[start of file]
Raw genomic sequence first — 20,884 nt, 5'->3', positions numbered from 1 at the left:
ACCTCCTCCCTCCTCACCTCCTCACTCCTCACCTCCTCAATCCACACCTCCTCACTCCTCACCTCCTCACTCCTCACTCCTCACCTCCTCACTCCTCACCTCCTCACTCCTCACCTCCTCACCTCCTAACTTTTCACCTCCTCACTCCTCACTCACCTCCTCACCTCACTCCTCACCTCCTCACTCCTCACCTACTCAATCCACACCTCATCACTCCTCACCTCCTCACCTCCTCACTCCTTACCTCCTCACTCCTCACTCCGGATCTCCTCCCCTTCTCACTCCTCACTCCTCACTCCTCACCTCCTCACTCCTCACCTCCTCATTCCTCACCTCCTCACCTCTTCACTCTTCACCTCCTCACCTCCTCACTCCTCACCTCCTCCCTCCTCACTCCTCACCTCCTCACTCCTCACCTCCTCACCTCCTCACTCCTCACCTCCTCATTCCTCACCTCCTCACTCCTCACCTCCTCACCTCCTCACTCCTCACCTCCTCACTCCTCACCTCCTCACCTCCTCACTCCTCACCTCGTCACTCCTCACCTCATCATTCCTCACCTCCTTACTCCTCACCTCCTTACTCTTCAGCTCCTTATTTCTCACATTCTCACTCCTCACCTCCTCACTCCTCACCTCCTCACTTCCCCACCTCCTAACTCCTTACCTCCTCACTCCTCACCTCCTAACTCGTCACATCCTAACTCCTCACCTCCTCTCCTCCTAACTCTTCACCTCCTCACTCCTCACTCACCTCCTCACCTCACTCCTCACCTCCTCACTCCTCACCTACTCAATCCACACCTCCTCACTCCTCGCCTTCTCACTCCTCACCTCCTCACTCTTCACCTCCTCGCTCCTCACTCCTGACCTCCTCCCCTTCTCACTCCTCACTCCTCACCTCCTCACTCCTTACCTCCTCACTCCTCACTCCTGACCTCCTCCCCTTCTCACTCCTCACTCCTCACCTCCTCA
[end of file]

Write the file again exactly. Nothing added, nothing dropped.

Raw genomic sequence first — 20,884 nt, 5'->3', positions numbered from 1 at the left:
ACCTCCTCCCTCCTCACCTCCTCACTCCTCACCTCCTCAATCCACACCTCCTCACTCCTCACCTCCTCACTCCTCACTCCTCACCTCCTCACTCCTCACCTCCTCACTCCTCACCTCCTCACCTCCTAACTTTTCACCTCCTCACTCCTCACTCACCTCCTCACCTCACTCCTCACCTCCTCACTCCTCACCTACTCAATCCACACCTCATCACTCCTCACCTCCTCACCTCCTCACTCCTTACCTCCTCACTCCTCACTCCGGATCTCCTCCCCTTCTCACTCCTCACTCCTCACTCCTCACCTCCTCACTCCTCACCTCCTCATTCCTCACCTCCTCACCTCTTCACTCTTCACCTCCTCACCTCCTCACTCCTCACCTCCTCCCTCCTCACTCCTCACCTCCTCACTCCTCACCTCCTCACCTCCTCACTCCTCACCTCCTCATTCCTCACCTCCTCACTCCTCACCTCCTCACCTCCTCACTCCTCACCTCCTCACTCCTCACCTCCTCACCTCCTCACTCCTCACCTCGTCACTCCTCACCTCATCATTCCTCACCTCCTTACTCCTCACCTCCTTACTCTTCAGCTCCTTATTTCTCACATTCTCACTCCTCACCTCCTCACTCCTCACCTCCTCACTTCCCCACCTCCTAACTCCTTACCTCCTCACTCCTCACCTCCTAACTCGTCACATCCTAACTCCTCACCTCCTCTCCTCCTAACTCTTCACCTCCTCACTCCTCACTCACCTCCTCACCTCACTCCTCACCTCCTCACTCCTCACCTACTCAATCCACACCTCCTCACTCCTCGCCTTCTCACTCCTCACCTCCTCACTCTTCACCTCCTCGCTCCTCACTCCTGACCTCCTCCCCTTCTCACTCCTCACTCCTCACCTCCTCACTCCTTACCTCCTCACTCCTCACTCCTGACCTCCTCCCCTTCTCACTCCTCACTCCTCACCTCCTCA